April, 8 2022 released Nervous Horizon’s NH VOL 4 label compilation absorbs the whole world and combines the sounds of breaking glacier, easy breathing, quietness and minimalism of arctic landscape with exotic and bloodily loaded history of colonialistic Dancehall. The result is exciting: fresh, new, stylish and forward-thinking.
It is yet another sign from the heart of London UG that club music, reflecting people and their minds, takes seriously new artistic directions: formulates and dreams new ways for our species to exist. Postpandemic reality might ”never be the same again”: the world is changing, and it needs to change
”Way in my brain, is way in my brain
Is way in my brain, well, now, Under mi sleng teng, me under mi sleng teng
Under mi sleng teng, me under mi hey, hey
Under mi sleng teng, me under mi sleng teng
Under mi sleng teng, me under mi hey, heyWay in my brain, no cocaine
I don’t wanna, I don’t wanna go insane
Way in my brain, no cocaine
I don’t wanna, I don’t wanna go insane”
Wayne Smith, Under Me Sleng Teng (1986)
Wayne Smith’s ”Under Mi Sleng Teng,” is but an ode to marijuana, a first strictly digital dancehall hit. It sent shockwaves through the Jamaican music business: the instrumental, known as the Sleng Teng riddim, inspired a run on further computerized dancehall tracks. Yet it reflects the spiritual and political past and present of Jamaica: reggae, dancehall and the history filled with blood, slavery, exploitation and western profit seeking.
Jamaica is an island country at Carribean sea. It ’s nature is fertile: among the variety of terrestrial, aquatic and marine ecosystems are dry and wet limestone forests, rainforest, riparian woodland, wetlands, caves, rivers, seagrass beds and coral reefs. Before the arrival of Christopher Columbus in 1494 it was originally inhabited by indigenous Taíno people, intelligent and kind society with developed agriculture and a matrilineal system of kinship, descent, and inheritance. Columbus has wrote, that ”they were apparently not carrying any sort of arms”.
They were all killed or died of diseases. Taíno were considered extinct by year 1600.
After losing Taíno slaves Spain brought large numbers of African slaves to Jamaica as labourers. England conquered Jamaica 1655. Fleeding Spanish plantanians and slaveowners freed their slaves, who dispersed into the mountains and joined Maroons, societys formed of escaped slaves and Taíno rooted people.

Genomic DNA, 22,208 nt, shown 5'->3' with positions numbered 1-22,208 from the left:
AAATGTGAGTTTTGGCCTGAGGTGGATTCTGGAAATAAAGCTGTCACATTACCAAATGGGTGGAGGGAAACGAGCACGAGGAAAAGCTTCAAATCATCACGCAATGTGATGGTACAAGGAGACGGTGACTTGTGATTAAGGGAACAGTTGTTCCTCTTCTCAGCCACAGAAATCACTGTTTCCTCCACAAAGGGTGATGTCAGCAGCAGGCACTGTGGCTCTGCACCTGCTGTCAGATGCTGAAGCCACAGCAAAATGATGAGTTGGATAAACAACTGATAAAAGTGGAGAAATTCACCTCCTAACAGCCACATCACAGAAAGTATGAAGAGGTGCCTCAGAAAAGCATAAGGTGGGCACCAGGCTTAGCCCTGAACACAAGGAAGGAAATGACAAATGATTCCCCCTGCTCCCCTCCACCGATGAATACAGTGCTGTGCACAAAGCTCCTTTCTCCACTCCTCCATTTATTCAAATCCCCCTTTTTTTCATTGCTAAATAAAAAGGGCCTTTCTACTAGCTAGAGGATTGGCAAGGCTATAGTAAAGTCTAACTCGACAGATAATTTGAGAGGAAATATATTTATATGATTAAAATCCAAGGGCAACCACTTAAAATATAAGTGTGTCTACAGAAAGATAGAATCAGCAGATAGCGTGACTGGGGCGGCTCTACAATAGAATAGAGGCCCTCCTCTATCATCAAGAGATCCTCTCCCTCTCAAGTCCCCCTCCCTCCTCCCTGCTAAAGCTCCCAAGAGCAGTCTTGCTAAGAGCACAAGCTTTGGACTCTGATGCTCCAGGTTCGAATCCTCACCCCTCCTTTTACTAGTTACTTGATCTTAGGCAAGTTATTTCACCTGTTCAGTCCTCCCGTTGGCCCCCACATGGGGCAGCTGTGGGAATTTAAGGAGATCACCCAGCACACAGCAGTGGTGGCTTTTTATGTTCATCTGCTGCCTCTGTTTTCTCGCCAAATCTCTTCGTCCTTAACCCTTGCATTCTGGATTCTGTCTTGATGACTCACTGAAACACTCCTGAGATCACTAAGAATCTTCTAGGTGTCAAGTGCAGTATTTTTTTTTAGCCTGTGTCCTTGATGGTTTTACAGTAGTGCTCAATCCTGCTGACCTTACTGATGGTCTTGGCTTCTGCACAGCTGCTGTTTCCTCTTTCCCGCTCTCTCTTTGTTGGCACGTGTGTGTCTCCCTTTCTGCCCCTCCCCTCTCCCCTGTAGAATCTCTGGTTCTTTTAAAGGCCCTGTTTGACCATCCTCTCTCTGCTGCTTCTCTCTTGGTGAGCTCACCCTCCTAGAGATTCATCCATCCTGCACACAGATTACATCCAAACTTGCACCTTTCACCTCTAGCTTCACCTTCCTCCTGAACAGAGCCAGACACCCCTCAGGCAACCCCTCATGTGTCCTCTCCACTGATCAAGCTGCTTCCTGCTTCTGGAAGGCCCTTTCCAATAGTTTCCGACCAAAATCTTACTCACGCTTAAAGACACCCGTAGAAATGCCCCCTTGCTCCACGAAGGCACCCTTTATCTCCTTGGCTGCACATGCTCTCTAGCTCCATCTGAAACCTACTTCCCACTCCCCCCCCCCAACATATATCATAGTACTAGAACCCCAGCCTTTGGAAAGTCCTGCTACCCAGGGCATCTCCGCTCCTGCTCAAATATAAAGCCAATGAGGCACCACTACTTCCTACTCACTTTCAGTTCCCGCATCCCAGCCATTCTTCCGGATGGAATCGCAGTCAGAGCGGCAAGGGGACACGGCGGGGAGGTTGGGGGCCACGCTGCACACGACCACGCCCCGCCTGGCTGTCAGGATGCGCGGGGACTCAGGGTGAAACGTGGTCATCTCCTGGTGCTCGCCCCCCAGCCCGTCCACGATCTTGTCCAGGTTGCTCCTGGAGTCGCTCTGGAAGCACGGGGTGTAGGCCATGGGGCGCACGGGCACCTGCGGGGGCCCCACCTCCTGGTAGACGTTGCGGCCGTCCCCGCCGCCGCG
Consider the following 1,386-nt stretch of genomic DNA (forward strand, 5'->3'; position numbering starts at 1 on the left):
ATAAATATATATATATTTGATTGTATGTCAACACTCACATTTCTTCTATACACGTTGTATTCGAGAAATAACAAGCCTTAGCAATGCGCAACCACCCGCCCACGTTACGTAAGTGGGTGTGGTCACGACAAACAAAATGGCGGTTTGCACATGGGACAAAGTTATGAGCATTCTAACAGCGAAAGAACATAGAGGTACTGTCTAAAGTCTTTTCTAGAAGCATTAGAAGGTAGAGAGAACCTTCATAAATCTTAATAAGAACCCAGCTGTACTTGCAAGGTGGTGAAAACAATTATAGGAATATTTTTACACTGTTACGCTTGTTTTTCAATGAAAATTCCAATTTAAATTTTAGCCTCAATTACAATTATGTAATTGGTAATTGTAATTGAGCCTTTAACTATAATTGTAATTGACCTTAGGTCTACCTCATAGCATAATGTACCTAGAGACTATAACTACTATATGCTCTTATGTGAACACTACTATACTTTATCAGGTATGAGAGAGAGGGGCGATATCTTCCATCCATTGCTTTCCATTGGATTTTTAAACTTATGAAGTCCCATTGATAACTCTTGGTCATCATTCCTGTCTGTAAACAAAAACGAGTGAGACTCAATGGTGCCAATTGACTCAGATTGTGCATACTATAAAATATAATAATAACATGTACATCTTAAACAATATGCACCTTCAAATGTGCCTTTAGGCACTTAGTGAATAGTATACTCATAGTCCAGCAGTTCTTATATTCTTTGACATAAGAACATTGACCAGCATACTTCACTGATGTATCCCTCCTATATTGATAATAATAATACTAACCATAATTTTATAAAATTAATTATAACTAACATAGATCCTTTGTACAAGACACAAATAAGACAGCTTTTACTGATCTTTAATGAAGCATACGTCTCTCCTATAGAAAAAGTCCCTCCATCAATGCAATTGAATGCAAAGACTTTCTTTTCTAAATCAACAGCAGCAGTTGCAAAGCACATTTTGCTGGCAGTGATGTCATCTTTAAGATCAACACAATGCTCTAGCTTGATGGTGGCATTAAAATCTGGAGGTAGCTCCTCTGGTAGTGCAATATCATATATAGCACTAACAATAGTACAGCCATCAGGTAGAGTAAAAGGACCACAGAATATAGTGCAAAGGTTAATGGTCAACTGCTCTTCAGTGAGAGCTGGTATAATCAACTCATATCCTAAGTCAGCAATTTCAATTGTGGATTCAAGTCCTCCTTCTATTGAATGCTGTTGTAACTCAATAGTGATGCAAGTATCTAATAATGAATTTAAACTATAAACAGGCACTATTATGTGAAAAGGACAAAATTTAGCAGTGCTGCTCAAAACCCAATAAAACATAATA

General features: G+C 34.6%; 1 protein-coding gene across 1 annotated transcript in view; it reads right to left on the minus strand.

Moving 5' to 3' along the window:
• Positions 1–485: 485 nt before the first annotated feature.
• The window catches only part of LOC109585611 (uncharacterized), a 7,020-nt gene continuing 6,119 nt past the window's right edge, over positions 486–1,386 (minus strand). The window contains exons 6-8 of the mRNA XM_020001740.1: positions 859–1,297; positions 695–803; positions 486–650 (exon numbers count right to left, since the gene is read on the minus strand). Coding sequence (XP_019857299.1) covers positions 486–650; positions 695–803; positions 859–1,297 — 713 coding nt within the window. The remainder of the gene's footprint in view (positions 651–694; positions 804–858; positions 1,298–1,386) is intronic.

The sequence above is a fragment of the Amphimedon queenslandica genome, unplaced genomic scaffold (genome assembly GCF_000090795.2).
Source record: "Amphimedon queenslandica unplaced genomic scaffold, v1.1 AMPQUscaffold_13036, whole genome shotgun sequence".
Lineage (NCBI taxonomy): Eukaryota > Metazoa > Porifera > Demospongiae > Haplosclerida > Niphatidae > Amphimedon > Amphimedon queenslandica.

During British period the number of African slaves and the economy just boomed, based largely on sugar and other crops for export such as coffee, cotton and indigo. All these crops were worked by black slaves, who lived short and often brutal lives with no rights, being the property of a small planter-class.
Jamaica also become a vivid harbour, center and capital of pirates and criminals, Caribbean slave trade, and of course sugar production.
Countrys journey towards independence has been cruel, and long. It’s no wonder panafrican rastafari culture is strong and treats Etiopian king Haile Selassie as God – he ended slavery and developed Africa, and his lineage goes back to bibliotic King Solomon and Queen Sheba (and he is therefore related to Jesus). Jamaican musician Bob Marley is known as a rastafari icon. He infused his music with strong sense of spirituality.
These are the roots for reggae, ragga and dancehall music, carribean rhythms and their indigenous, violent, fertile, criminal rude boy, gunlyrics, slackness and underground tones and tradition. The land is filled with fragitility, unjust, untrust, evil, violence, fear, crime and drugs and then there’s its nature, the paradise island – and yet then there is African music, something that can’t be forbidden and taken away. It has a stronghold of underground and club music of UK, too.